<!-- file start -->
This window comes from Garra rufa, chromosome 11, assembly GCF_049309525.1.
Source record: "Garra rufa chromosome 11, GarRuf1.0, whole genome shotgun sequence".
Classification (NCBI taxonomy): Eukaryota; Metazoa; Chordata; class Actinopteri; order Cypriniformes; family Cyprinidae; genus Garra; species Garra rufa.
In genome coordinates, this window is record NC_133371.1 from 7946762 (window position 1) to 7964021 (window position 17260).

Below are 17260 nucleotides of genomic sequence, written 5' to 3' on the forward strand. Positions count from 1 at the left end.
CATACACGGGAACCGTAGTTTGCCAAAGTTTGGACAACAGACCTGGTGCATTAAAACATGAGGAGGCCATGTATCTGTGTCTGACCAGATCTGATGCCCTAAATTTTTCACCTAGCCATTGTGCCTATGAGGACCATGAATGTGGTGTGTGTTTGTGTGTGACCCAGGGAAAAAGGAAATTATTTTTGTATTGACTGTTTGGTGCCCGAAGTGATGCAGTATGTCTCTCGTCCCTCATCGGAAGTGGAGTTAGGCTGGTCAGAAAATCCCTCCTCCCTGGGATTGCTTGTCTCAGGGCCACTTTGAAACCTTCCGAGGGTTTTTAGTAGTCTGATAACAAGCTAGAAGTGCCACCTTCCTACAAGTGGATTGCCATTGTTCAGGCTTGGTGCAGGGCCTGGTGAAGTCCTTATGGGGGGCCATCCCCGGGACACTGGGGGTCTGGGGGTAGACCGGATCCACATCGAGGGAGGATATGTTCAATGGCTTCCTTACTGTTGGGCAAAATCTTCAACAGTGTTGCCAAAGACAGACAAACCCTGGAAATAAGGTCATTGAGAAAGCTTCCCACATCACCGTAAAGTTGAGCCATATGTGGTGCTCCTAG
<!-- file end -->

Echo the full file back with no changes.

This window comes from Garra rufa, chromosome 11, assembly GCF_049309525.1.
Source record: "Garra rufa chromosome 11, GarRuf1.0, whole genome shotgun sequence".
Classification (NCBI taxonomy): Eukaryota; Metazoa; Chordata; class Actinopteri; order Cypriniformes; family Cyprinidae; genus Garra; species Garra rufa.
In genome coordinates, this window is record NC_133371.1 from 7946762 (window position 1) to 7964021 (window position 17260).

Below are 17260 nucleotides of genomic sequence, written 5' to 3' on the forward strand. Positions count from 1 at the left end.
CATACACGGGAACCGTAGTTTGCCAAAGTTTGGACAACAGACCTGGTGCATTAAAACATGAGGAGGCCATGTATCTGTGTCTGACCAGATCTGATGCCCTAAATTTTTCACCTAGCCATTGTGCCTATGAGGACCATGAATGTGGTGTGTGTTTGTGTGTGACCCAGGGAAAAAGGAAATTATTTTTGTATTGACTGTTTGGTGCCCGAAGTGATGCAGTATGTCTCTCGTCCCTCATCGGAAGTGGAGTTAGGCTGGTCAGAAAATCCCTCCTCCCTGGGATTGCTTGTCTCAGGGCCACTTTGAAACCTTCCGAGGGTTTTTAGTAGTCTGATAACAAGCTAGAAGTGCCACCTTCCTACAAGTGGATTGCCATTGTTCAGGCTTGGTGCAGGGCCTGGTGAAGTCCTTATGGGGGGCCATCCCCGGGACACTGGGGGTCTGGGGGTAGACCGGATCCACATCGAGGGAGGATATGTTCAATGGCTTCCTTACTGTTGGGCAAAATCTTCAACAGTGTTGCCAAAGACAGACAAACCCTGGAAATAAGGTCATTGAGAAAGCTTCCCACATCACCGTAAAGTTGAGCCATATGTGGTGCTCCTAG